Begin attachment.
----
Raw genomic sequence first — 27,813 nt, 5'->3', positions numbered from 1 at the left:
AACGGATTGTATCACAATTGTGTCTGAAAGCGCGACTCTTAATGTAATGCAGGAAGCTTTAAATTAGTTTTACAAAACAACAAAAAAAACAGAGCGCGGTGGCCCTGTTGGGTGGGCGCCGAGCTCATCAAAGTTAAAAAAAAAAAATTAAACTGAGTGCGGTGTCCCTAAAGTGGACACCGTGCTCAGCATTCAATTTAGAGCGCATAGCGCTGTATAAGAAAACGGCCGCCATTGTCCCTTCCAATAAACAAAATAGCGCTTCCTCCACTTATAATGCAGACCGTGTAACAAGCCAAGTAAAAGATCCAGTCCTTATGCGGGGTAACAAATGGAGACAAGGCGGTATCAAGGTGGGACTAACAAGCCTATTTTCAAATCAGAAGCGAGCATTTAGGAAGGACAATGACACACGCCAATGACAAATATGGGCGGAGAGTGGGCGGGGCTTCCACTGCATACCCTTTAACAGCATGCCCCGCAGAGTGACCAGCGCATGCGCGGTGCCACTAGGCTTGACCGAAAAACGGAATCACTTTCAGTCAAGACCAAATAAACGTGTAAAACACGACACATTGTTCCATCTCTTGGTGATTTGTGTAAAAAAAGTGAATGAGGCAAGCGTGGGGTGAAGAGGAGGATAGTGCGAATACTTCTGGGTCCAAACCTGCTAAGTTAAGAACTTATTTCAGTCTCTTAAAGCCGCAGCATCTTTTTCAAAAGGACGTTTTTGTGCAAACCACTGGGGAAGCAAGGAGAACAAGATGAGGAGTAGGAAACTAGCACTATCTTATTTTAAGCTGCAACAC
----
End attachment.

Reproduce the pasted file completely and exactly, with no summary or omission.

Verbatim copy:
Raw genomic sequence first — 27,813 nt, 5'->3', positions numbered from 1 at the left:
AACGGATTGTATCACAATTGTGTCTGAAAGCGCGACTCTTAATGTAATGCAGGAAGCTTTAAATTAGTTTTACAAAACAACAAAAAAAACAGAGCGCGGTGGCCCTGTTGGGTGGGCGCCGAGCTCATCAAAGTTAAAAAAAAAAAATTAAACTGAGTGCGGTGTCCCTAAAGTGGACACCGTGCTCAGCATTCAATTTAGAGCGCATAGCGCTGTATAAGAAAACGGCCGCCATTGTCCCTTCCAATAAACAAAATAGCGCTTCCTCCACTTATAATGCAGACCGTGTAACAAGCCAAGTAAAAGATCCAGTCCTTATGCGGGGTAACAAATGGAGACAAGGCGGTATCAAGGTGGGACTAACAAGCCTATTTTCAAATCAGAAGCGAGCATTTAGGAAGGACAATGACACACGCCAATGACAAATATGGGCGGAGAGTGGGCGGGGCTTCCACTGCATACCCTTTAACAGCATGCCCCGCAGAGTGACCAGCGCATGCGCGGTGCCACTAGGCTTGACCGAAAAACGGAATCACTTTCAGTCAAGACCAAATAAACGTGTAAAACACGACACATTGTTCCATCTCTTGGTGATTTGTGTAAAAAAAGTGAATGAGGCAAGCGTGGGGTGAAGAGGAGGATAGTGCGAATACTTCTGGGTCCAAACCTGCTAAGTTAAGAACTTATTTCAGTCTCTTAAAGCCGCAGCATCTTTTTCAAAAGGACGTTTTTGTGCAAACCACTGGGGAAGCAAGGAGAACAAGATGAGGAGTAGGAAACTAGCACTATCTTATTTTAAGCTGCAACAC